Favorable trends were observed in breakfast cereals sales, with the increased demand for unsweetened minimally processed varieties. Concomitantly, the sales of the products with the highest free sugar content nearly halved, but the overall sales of very sweet breakfast cereal varieties remained high (Figure 4C).
The two categories: Biscuits (Figure 4B) and cakes, muffins, and pastry (Figure 4D) contained several different types of snacks and desserts and are therefore more divers regarding free sugar content. While unsweetened varieties became a more common choice among consumers, biscuits with the highest contents of free sugar also gained popularity. Free sugar content in the most often bought cakes, muffins, and pastry also increased from 10 g to 16 g/100 g.
In soft drinks, which in 2017 contributed the highest proportion of free sugar towards the entire free sugar load sold on the market, there were some noticeable changes as well. From 2015 to 2017, the proportion of soft drinks with zero free sugar increased slightly, but their sales plummeted almost by half, now representing 10% of all soft drinks sold on the Slovenian market (data not shown). Instead, consumers were more likely to choose drinks marketed as flavored waters and other soft drinks with low free sugar content (from 3 to 5 g of free sugar/100 mL), assortment of which increased by two-fold. On the sweeter side of the shelf, the most popular drinks became those with 11 g of free sugar per 100 mL compared to 10 g of free sugar in 2015, following the in-store offer trend (Figure 4E).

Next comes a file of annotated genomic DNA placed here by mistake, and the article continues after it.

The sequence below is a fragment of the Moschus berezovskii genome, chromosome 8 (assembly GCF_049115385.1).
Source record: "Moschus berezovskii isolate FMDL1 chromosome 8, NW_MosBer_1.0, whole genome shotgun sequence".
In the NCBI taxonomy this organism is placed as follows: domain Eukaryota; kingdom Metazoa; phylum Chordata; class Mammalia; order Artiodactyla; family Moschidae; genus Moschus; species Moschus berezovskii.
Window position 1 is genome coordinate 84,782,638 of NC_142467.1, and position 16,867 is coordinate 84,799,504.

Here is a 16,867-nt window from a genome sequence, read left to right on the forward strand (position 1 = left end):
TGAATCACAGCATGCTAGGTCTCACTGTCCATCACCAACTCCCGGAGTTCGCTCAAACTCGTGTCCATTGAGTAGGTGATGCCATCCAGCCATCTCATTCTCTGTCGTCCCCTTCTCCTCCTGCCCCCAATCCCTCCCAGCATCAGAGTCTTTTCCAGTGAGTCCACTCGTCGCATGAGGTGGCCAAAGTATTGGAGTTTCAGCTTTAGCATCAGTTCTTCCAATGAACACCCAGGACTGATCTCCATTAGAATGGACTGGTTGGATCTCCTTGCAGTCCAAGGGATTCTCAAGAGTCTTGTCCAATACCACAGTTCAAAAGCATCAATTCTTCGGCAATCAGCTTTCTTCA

4. Discussion

The current analysis is an extended follow-up analysis of the total and free sugar content of pre-packaged foods in Slovenia in 2015 [12]. In line with the previous findings, in 2017, the highest free sugar content was found in honey and syrups, jellies, jam and spreads, chocolates and sweets, cereal bars, and biscuits. In 2015, the major source of free sugar sold with pre-packaged foods were chocolates and sweets, accounting for 34% of all free sugar sold in Slovenian main grocery chains, followed by soft drinks with 24% of the share. In 2017, soft drinks became the main free sugar source among pre-packaged goods, now topping the ranking with 28%. While the share of chocolates and sweets decreased by 4.4%, the higher share of free sugar gets consumed with biscuits.